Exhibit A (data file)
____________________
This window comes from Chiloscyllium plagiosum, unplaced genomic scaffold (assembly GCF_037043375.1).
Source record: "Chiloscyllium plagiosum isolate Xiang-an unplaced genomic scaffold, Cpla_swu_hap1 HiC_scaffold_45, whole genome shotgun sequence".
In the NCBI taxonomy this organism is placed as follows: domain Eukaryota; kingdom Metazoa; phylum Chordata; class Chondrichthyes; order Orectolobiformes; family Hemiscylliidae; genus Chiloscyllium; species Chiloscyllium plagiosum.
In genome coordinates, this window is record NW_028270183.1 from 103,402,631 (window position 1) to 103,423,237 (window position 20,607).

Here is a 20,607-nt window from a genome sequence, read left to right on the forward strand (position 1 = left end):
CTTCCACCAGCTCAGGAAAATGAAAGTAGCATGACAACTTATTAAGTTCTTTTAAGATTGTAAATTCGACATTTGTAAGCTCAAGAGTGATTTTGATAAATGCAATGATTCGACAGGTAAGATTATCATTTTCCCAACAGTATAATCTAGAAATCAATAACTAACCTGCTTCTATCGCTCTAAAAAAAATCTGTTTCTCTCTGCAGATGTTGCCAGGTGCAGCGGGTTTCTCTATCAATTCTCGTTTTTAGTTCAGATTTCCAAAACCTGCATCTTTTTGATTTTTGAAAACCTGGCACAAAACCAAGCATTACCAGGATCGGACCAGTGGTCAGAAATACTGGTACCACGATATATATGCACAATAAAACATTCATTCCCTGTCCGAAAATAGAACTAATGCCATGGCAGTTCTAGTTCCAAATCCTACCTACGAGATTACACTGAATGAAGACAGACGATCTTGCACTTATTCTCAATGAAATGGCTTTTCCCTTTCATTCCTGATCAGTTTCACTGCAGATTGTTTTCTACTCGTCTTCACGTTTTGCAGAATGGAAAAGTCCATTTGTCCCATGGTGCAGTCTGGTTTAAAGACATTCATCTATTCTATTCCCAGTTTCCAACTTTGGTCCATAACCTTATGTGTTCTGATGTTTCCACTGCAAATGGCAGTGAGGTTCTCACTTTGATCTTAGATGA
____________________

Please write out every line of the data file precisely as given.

This window comes from Chiloscyllium plagiosum, unplaced genomic scaffold (assembly GCF_037043375.1).
Source record: "Chiloscyllium plagiosum isolate Xiang-an unplaced genomic scaffold, Cpla_swu_hap1 HiC_scaffold_45, whole genome shotgun sequence".
In the NCBI taxonomy this organism is placed as follows: domain Eukaryota; kingdom Metazoa; phylum Chordata; class Chondrichthyes; order Orectolobiformes; family Hemiscylliidae; genus Chiloscyllium; species Chiloscyllium plagiosum.
In genome coordinates, this window is record NW_028270183.1 from 103,402,631 (window position 1) to 103,423,237 (window position 20,607).

Here is a 20,607-nt window from a genome sequence, read left to right on the forward strand (position 1 = left end):
CTTCCACCAGCTCAGGAAAATGAAAGTAGCATGACAACTTATTAAGTTCTTTTAAGATTGTAAATTCGACATTTGTAAGCTCAAGAGTGATTTTGATAAATGCAATGATTCGACAGGTAAGATTATCATTTTCCCAACAGTATAATCTAGAAATCAATAACTAACCTGCTTCTATCGCTCTAAAAAAAATCTGTTTCTCTCTGCAGATGTTGCCAGGTGCAGCGGGTTTCTCTATCAATTCTCGTTTTTAGTTCAGATTTCCAAAACCTGCATCTTTTTGATTTTTGAAAACCTGGCACAAAACCAAGCATTACCAGGATCGGACCAGTGGTCAGAAATACTGGTACCACGATATATATGCACAATAAAACATTCATTCCCTGTCCGAAAATAGAACTAATGCCATGGCAGTTCTAGTTCCAAATCCTACCTACGAGATTACACTGAATGAAGACAGACGATCTTGCACTTATTCTCAATGAAATGGCTTTTCCCTTTCATTCCTGATCAGTTTCACTGCAGATTGTTTTCTACTCGTCTTCACGTTTTGCAGAATGGAAAAGTCCATTTGTCCCATGGTGCAGTCTGGTTTAAAGACATTCATCTATTCTATTCCCAGTTTCCAACTTTGGTCCATAACCTTATGTGTTCTGATGTTTCCACTGCAAATGGCAGTGAGGTTCTCACTTTGATCTTAGATGA